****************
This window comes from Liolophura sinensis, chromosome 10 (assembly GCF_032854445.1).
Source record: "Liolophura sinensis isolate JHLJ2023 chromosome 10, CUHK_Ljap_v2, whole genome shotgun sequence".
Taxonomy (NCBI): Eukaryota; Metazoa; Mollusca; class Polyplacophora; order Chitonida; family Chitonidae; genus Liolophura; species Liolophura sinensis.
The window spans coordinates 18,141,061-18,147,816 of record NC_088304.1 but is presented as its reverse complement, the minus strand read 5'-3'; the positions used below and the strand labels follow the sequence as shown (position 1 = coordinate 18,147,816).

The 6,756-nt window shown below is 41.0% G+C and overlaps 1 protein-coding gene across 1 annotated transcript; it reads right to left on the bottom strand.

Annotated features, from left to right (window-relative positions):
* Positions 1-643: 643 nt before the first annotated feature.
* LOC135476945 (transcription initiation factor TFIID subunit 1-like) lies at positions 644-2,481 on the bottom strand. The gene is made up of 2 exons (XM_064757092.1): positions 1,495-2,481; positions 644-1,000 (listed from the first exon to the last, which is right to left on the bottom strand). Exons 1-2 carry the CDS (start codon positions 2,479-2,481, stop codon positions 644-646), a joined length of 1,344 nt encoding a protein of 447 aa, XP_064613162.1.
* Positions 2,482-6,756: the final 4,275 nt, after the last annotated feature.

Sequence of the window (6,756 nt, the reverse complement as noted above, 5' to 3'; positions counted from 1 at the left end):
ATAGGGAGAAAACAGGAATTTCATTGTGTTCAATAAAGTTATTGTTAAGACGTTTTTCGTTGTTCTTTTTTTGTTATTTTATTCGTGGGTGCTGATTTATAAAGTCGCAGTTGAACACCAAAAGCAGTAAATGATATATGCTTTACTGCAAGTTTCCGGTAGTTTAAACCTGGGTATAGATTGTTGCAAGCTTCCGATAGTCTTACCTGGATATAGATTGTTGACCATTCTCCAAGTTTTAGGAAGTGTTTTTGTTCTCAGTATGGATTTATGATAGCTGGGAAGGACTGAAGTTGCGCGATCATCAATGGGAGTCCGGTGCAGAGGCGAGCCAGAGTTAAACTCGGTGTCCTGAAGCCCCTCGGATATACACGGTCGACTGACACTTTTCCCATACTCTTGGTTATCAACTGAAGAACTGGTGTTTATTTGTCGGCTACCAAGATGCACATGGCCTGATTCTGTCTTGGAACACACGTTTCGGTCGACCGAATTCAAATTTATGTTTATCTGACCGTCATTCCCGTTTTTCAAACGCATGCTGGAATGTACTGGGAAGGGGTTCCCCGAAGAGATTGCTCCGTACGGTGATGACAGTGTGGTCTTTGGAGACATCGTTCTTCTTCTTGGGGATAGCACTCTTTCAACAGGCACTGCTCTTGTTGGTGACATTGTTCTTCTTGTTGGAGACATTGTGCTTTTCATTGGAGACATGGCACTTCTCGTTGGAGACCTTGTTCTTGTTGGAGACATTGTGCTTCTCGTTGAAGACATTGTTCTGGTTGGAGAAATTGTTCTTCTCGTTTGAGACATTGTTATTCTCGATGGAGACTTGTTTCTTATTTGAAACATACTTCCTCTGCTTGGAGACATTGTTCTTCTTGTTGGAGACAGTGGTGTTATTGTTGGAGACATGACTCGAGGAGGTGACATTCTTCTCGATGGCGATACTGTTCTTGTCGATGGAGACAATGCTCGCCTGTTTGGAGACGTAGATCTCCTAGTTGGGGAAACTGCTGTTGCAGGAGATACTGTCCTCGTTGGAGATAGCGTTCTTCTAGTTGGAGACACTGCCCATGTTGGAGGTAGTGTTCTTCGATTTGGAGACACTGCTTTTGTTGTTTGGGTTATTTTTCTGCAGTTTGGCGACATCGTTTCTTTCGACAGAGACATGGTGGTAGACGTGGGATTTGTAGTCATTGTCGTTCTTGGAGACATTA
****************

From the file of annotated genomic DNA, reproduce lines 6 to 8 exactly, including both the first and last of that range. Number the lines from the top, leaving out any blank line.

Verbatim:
Annotated features, from left to right (window-relative positions):
* Positions 1-643: 643 nt before the first annotated feature.
* LOC135476945 (transcription initiation factor TFIID subunit 1-like) lies at positions 644-2,481 on the bottom strand. The gene is made up of 2 exons (XM_064757092.1): positions 1,495-2,481; positions 644-1,000 (listed from the first exon to the last, which is right to left on the bottom strand). Exons 1-2 carry the CDS (start codon positions 2,479-2,481, stop codon positions 644-646), a joined length of 1,344 nt encoding a protein of 447 aa, XP_064613162.1.